This puts quite a different spin on last week’s question about possible perjury by the Director of National Intelligence after the exposure of the NSA’s PRISM and BLARNEY programs, doesn’t it? While we didn’t necessarily assume that Senator Ron Wyden’s question came out of the blue to James Clapper in March – Wyden has long professed public concern about the NSA and its activities — we didn’t know that Wyden had in fact warned Clapper a full day in advance that it would be asked. Not only that, but Wyden also offered Clapper an opportunity to amend the answer for the record afterward:
Washington, D.C. – U.S. Senator Ron Wyden (D-Ore.) issued the following statement regarding statements made by the Director of National Intelligence James Clapper about collection on Americans. Wyden is a senior member of the Senate Intelligence Committee.
“One of the most important responsibilities a Senator has is oversight of the intelligence community. This job cannot be done responsibly if Senators aren’t getting straight answers to direct questions. When NSA Director Alexander failed to clarify previous public statements about domestic surveillance, it was necessary to put the question to the Director of National Intelligence. So that he would be prepared to answer, I sent the question to Director Clapper’s office a day in advance. After the hearing was over my staff and I gave his office a chance to amend his answer. Now public hearings are needed to address the recent disclosures and the American people have the right to expect straight answers from the intelligence leadership to the questions asked by their representatives.”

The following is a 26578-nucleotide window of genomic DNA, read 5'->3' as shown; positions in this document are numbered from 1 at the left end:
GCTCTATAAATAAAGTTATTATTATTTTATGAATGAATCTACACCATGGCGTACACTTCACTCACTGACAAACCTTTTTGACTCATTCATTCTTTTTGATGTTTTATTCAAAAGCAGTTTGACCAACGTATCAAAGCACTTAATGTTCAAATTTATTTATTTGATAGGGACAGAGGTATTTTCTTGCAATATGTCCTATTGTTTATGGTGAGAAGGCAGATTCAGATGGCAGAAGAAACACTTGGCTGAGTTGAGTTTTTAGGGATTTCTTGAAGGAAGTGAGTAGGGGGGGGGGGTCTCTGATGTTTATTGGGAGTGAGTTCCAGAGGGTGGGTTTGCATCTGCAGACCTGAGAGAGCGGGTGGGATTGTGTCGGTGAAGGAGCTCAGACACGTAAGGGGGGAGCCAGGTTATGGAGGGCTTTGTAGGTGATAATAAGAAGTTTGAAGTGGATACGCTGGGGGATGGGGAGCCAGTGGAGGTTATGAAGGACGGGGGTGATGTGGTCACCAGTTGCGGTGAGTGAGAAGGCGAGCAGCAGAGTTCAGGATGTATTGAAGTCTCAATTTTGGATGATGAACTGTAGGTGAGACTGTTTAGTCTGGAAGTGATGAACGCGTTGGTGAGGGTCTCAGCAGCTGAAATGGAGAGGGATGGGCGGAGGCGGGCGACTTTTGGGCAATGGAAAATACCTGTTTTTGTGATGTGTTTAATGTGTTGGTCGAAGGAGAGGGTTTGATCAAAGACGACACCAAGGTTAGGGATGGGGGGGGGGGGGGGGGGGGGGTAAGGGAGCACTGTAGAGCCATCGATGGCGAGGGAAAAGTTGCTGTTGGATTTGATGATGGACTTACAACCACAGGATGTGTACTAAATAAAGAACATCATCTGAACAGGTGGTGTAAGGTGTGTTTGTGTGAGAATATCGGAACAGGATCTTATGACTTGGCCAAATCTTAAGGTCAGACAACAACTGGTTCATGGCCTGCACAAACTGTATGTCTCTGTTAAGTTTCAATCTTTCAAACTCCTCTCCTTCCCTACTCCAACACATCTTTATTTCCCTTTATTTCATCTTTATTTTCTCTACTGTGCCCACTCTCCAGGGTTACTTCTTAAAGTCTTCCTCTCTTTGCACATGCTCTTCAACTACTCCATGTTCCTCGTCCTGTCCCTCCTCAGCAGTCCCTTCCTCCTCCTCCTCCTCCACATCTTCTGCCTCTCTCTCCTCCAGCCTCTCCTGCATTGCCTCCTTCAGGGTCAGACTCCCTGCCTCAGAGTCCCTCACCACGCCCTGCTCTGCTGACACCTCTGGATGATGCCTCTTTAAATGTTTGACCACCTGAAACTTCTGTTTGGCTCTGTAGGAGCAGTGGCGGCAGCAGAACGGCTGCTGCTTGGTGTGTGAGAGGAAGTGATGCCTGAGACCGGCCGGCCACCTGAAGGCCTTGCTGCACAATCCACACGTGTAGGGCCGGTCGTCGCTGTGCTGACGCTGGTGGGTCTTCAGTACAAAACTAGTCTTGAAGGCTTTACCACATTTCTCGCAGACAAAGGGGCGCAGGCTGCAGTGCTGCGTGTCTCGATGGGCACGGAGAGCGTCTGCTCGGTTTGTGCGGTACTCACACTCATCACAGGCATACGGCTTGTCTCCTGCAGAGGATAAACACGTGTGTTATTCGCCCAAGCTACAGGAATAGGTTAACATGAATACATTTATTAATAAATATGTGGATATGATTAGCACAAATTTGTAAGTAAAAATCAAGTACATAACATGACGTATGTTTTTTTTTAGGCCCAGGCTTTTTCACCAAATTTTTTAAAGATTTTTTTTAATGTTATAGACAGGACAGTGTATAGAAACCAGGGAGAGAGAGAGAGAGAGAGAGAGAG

Wyden suggests strongly that he will pursue an investigation into possible perjury and/or obstruction, perhaps involving both Clapper and Keith Alexander, based on Alexander’s similar denial given the year before. Clapper tried to defend himself yesterday, but if this is the best he can do, he’s going to need a really good attorney:
Director of National Intelligence James Clapper is really struggling to explain why he told Congress in March (see video above) that the National Security Agency does not intentionally collect any kind of data on millions of Americans. His latest take: It’s an unfair question, he said, like “When are you going to stop beating your wife?” And it seems to depend on the meaning of “collect.”
“I responded in what I thought was the most truthful, or least untruthful, manner by saying ‘no,'” Clapper told NBC News on Sunday.
A newly revealed NSA program, however, in which the agency secretly vacuumed up the telephone records of millions of Verizon customers seems to fit the definition of both “data” and “millions of Americans.”
Last week, Clapper said his “no” meant that NSA analysts don’t read Americans’ emails. Some have noted that could explain his earlier answer because “collect” has a precise meaning in intelligence-gathering circles, and it’s along those lines.